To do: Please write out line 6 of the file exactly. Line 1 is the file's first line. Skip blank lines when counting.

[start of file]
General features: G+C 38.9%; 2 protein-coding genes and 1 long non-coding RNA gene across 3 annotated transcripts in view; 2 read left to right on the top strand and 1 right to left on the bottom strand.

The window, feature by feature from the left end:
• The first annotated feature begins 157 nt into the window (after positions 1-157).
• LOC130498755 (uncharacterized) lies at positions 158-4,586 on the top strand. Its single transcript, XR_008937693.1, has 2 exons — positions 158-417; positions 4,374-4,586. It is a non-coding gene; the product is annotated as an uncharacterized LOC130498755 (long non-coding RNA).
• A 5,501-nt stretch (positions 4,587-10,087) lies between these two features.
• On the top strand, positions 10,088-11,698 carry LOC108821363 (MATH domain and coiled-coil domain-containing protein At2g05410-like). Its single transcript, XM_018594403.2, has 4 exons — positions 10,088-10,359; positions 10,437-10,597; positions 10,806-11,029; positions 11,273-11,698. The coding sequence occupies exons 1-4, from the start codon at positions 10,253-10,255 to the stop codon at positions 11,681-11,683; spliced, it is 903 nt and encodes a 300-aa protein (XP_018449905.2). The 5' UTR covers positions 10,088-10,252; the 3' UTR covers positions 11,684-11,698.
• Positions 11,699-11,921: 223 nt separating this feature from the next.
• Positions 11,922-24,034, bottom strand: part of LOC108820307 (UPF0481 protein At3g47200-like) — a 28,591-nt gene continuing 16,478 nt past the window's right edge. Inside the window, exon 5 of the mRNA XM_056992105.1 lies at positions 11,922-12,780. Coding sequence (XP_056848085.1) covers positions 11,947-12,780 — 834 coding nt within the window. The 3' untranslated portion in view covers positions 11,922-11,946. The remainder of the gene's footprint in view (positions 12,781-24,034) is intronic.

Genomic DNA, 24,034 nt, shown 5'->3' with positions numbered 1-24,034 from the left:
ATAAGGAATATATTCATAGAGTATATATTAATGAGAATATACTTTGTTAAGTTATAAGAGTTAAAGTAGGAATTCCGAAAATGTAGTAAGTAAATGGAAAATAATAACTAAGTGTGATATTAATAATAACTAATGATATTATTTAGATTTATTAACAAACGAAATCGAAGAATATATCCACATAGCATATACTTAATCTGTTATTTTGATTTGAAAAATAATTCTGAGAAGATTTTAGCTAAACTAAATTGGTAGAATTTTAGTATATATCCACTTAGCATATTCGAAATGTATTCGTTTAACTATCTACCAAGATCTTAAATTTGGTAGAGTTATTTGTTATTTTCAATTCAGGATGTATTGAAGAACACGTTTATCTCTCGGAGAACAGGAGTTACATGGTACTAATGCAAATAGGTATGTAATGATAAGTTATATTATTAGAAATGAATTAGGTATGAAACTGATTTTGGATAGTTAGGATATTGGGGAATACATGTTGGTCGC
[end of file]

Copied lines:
• On the top strand, positions 10,088-11,698 carry LOC108821363 (MATH domain and coiled-coil domain-containing protein At2g05410-like). Its single transcript, XM_018594403.2, has 4 exons — positions 10,088-10,359; positions 10,437-10,597; positions 10,806-11,029; positions 11,273-11,698. The coding sequence occupies exons 1-4, from the start codon at positions 10,253-10,255 to the stop codon at positions 11,681-11,683; spliced, it is 903 nt and encodes a 300-aa protein (XP_018449905.2). The 5' UTR covers positions 10,088-10,252; the 3' UTR covers positions 11,684-11,698.